Thank you. Todd Winter, WINTER LLP.

URGENT – California Cannabis-Related Trademarks (Cannabizfile Online Cannabis Business Portal)

Dear All,

Many of you have contacted us regarding California Cannabis-Related Trademarks. As you know, California Secretary of State’s Office released a press statement this month containing information about registering a cannabis-related trademark or service mark with the Secretary of State’s Office.

The State Trademark Unit has confirmed with us that the CA State Legislature will be voting on the State Classification Code for cannabis-related trademarks as early as January 2, 2018. Once the cannabis Classification Code is released, we will be able to assist you with applications for registration of a cannabis-related trademark with the State.

The basic requirements to file a Trademark or Service Mark in CA are as follows:

  • The mark must be available on the USPTO trademark database and in California (for all similar or related goods and services). This means YOU CANNOT INFRINGE ON AN EXISTING FEDERAL OR STATE (COMMON LAW OR REGISTERED) TRADEMARK.
  • You must be using the mark in commerce in California. Please note that for State Trademarks/Service Marks, you cannot file based on “Intent-to-Use” (Future Use).
  • If the mark is merely descriptive (i.e. the mark describes an ingredient, quality, characteristic, function, feature, purpose or use of the goods or services), it may not be registrable.
  • You must have a drawing of your mark on an 8 ½” x 11” sheet of paper.
  • If any part of your mark is not in English, you must submit a certified translation in English.
  • You must submit Three (3) Identical (three of the same) Specimens that show the mark in use in commerce. If the Application is signed by an individual on behalf of the Owner (Registrant), you must include a copy of the agreement signed by the Owner (Registrant) authorizing the individual to sign the Application on behalf of the Owner (Registrant).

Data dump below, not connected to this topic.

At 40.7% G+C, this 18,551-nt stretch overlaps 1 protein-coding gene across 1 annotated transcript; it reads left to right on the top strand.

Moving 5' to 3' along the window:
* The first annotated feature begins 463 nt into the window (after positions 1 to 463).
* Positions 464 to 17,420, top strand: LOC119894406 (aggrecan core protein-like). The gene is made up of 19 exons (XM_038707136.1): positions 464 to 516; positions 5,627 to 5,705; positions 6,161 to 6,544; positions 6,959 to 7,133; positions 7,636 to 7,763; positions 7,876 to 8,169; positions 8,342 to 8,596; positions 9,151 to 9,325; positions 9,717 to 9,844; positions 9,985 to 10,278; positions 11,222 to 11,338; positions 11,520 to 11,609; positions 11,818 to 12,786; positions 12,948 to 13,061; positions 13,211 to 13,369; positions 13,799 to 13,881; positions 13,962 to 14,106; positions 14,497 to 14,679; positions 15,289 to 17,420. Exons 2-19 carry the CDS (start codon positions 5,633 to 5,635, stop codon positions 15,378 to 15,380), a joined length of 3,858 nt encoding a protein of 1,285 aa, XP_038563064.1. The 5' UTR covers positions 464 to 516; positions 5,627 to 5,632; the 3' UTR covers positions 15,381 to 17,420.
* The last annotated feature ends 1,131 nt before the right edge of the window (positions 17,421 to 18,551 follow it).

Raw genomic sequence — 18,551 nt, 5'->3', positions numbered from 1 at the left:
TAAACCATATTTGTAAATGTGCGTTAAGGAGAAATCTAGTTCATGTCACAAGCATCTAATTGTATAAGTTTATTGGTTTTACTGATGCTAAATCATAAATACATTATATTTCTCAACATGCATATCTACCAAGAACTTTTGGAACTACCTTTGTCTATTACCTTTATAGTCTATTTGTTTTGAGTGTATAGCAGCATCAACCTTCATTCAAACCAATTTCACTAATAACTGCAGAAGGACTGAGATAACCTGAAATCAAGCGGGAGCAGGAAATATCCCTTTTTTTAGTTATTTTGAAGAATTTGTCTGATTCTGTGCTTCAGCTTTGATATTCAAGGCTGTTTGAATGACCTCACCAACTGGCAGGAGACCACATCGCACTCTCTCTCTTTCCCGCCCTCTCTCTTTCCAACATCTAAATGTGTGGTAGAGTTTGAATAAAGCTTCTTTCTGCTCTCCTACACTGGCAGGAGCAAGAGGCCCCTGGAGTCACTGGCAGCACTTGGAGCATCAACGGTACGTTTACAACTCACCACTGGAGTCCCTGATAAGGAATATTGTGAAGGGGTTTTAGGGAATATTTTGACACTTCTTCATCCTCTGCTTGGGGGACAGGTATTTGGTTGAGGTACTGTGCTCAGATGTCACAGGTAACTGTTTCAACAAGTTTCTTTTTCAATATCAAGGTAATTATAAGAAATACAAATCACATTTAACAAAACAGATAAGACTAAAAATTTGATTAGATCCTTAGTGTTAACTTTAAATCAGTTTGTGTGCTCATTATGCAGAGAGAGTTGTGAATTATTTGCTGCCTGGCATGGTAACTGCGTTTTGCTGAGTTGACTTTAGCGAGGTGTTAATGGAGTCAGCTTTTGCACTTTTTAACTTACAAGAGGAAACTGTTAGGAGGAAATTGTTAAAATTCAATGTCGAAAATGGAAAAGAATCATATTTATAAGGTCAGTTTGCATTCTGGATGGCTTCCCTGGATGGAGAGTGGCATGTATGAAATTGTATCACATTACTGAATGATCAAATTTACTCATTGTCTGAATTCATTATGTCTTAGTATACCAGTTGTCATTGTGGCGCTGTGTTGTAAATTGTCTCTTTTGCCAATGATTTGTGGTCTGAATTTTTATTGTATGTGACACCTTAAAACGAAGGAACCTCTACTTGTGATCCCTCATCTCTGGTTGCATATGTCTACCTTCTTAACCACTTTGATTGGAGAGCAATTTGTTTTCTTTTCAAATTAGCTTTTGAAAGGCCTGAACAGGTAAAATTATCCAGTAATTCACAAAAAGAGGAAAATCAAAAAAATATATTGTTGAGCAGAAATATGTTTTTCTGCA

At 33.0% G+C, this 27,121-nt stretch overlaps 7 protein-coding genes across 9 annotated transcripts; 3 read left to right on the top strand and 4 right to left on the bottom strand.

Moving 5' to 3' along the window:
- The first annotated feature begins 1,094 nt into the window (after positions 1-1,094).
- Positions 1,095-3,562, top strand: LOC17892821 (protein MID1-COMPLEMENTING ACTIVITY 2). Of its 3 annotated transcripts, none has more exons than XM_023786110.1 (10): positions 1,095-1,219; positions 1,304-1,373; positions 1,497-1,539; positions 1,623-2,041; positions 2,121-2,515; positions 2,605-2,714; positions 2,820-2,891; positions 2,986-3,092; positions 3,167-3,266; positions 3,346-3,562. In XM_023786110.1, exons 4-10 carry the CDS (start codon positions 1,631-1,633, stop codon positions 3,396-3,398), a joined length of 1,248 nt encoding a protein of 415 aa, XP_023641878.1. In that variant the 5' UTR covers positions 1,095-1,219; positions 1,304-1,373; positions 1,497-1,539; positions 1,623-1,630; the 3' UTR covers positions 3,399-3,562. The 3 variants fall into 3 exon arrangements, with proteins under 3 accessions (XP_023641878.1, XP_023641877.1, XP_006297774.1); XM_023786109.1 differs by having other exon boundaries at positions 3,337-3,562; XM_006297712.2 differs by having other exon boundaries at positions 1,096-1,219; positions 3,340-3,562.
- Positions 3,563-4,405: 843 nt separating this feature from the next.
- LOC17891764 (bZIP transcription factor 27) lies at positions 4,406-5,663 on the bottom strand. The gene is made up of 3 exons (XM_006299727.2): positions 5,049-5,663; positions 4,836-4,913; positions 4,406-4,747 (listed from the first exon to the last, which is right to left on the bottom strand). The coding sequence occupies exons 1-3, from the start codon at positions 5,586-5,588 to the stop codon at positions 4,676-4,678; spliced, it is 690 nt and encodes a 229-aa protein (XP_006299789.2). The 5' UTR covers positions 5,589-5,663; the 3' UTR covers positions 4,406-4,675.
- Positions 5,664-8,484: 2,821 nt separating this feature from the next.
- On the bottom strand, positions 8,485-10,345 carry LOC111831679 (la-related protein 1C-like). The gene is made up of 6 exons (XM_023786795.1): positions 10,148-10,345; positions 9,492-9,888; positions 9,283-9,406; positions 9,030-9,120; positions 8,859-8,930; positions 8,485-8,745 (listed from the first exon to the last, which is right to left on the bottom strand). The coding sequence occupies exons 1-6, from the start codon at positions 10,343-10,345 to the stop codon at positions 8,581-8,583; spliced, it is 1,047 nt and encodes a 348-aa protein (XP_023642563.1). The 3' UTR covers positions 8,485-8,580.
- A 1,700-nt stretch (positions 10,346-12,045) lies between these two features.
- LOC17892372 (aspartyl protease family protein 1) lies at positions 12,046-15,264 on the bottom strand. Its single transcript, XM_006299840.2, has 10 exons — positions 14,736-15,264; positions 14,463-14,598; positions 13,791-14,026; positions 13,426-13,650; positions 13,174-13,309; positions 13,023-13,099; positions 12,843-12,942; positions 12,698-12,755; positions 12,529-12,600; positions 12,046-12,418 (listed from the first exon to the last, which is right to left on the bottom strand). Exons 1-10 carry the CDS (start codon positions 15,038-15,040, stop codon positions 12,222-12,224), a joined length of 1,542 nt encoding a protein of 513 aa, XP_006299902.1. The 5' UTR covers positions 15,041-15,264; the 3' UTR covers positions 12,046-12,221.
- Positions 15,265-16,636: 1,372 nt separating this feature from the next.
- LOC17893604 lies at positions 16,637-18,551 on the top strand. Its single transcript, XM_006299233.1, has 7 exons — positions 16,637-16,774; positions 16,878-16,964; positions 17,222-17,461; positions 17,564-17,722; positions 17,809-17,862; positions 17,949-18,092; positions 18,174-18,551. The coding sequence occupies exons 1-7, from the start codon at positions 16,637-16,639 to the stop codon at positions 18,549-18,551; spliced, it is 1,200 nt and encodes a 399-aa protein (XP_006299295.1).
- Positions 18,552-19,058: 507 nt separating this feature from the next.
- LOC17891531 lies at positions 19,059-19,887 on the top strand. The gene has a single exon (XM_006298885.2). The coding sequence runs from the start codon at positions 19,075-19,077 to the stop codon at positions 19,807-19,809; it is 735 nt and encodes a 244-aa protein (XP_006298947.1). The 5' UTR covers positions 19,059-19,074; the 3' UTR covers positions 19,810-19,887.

PLEASE BE ADVISED, FEDERAL TRADEMARKS (REGISTRATIONS) ARE SUPERIOR TO STATE REGISTRATIONS. If a federally registered trademark was in use before a State registered trademark, the federal registrant can stop the State trademark owner from using the mark. Moreover, State trademark registration does not give you the right to use the symbol ®. You may use either TM for a State trademark or SM for a State service mark.

The benefit of the CA State trademark or service marks, however, is that it will protect your cannabis-related trademarks in California. Therefore although State registration is not required, we would recommend federal registrants (and non-registrants) to apply for a State trademark/service mark for cannabis-related goods and services.

Our Flat Fees for filing are as follows:

  • $250.00 for Trademark Clearance Search and Report.
  • $500.00 Legal Fees for preparation and filing, plus $70.00 filing fee per classification code. If more than one classification code is listed, then a $70.00 filing fee is required for each classification.

Please also note, along with some of our most entrepreneurial clients, we pioneered cannabis-related trademarks in the United States. There will be many attorneys and consultants with no trademark experience marketing their services to you for these California cannabis trademarks. Do not trust your state level filings with just anyone. Trademarks are much more complex than you realize. And if filed incorrectly, you run the risk of your brands being shut down and you being sued for profits and damages. We are experienced trademark attorneys, and have a state of the art trademark docket system (database) where we track and manage over 300+ trademarks for our clients throughout the world

We will keep you notified of any updates from the State as soon as they are released. Should you have any questions on any of the above, please do not hesitate to contact us.

Thank you. Todd Winter, WINTER LLP.